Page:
Federal law bans are severely restricts prescriptions of controlled substances through telemedicine. Federal regulation is channeled primarily through the Ryan Haight Act, passed in 2008, which prohibits physicians from prescribing controlled substances electronically until they have conducted an in-person examination, or if they meet the federal definition of practicing telemedicine, which requires that the patient be treated by, and physically located in, a hospital or clinic which has a valid DEA registration; and the telemedicine practitioner is treating the patient in the usual course of professional practice.

The nation’s ongoing opioid abuse crisis is creating a groundswell of support for changes in federal law to make telemedicine and telehealth a more prominent feature in treatment. Congress has been considering bills that would, if passed, create a special registration through the US Drug Enforcement Agency to enable healthcare providers to prescribe controlled substances through telemedicine.

[See also: Study Validates Telehealth for Substance Abuse Treatment During Pandemic].

The bill does direct the DEA to implement that special registration process, but the DEA has been asked to start that process for several years and has yet to do so.

While the omnibus bill, if passed as expected, would extend all of these freedoms for another two years, the ATA and others are lobbying to make many of the provisions permanent, rather than just pushing the finish line farther down the road.

“The hard work continues, as we persist in pressing telehealth permanency and creating a lasting roadblock to the ‘telehealth cliff,’" Zebley said. "Additionally, we will continue to work with Congress and the Biden administration to make sure that a predictable and preventable public health crisis never occurs by giving needed certainty to the huge number of Americans relying on the clinically appropriate care achieved through the Ryan Haight in-person waiver.”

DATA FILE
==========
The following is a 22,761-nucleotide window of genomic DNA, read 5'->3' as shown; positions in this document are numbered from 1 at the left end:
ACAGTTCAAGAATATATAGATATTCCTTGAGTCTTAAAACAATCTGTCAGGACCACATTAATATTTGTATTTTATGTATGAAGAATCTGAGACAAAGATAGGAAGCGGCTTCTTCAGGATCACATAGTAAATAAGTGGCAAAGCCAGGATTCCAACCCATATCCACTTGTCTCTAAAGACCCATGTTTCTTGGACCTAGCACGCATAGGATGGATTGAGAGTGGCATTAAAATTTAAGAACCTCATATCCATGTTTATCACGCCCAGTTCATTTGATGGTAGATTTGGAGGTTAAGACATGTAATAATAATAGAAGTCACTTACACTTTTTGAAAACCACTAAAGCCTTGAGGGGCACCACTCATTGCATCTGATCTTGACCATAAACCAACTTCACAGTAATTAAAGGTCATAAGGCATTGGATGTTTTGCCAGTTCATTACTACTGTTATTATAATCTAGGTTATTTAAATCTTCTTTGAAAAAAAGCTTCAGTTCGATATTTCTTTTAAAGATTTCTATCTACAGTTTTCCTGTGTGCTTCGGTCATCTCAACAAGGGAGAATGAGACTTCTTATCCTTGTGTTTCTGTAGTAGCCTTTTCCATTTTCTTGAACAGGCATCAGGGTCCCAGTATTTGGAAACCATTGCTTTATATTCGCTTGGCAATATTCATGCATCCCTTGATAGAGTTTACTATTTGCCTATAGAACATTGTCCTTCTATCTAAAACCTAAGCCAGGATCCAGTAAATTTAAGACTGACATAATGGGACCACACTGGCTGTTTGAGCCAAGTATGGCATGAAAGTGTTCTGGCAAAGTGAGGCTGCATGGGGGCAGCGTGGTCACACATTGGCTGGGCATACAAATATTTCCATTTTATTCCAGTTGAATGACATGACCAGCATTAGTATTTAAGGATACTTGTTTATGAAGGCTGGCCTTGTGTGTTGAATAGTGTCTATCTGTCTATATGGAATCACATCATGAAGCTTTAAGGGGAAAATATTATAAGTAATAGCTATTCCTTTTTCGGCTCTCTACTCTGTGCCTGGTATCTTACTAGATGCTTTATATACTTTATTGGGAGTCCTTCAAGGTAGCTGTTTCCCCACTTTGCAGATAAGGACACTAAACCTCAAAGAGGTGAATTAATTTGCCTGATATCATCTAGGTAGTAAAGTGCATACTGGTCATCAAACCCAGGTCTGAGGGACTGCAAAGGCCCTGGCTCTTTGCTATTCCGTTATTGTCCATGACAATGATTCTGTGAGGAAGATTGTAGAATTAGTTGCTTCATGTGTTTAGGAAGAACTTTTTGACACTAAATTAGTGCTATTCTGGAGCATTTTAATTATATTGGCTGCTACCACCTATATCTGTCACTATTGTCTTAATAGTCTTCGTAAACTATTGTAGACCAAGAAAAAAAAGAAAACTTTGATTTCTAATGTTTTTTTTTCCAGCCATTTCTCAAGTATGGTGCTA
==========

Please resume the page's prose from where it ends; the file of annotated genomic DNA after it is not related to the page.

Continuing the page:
Eric Wicklund is the associate content manager and senior editor for Innovation at HealthLeaders.


The Centers for Medicare & Medicaid Services passed a series of waivers during the pandemic to expand access to and coverage of telehealth, with those waivers set to expire at the end of the Public Health Emergency.

CMS also used a waiver to expand the reach of its Acute Hospital Care at Home program, which enables health systems to care for acute patients at home through a combination of telehealth, remote patient monitoring and in-person home care.

An omnibus spending bill now before Congress would extend those freedoms and other telehealth-related services for another two years, regardless of the end of the PHE.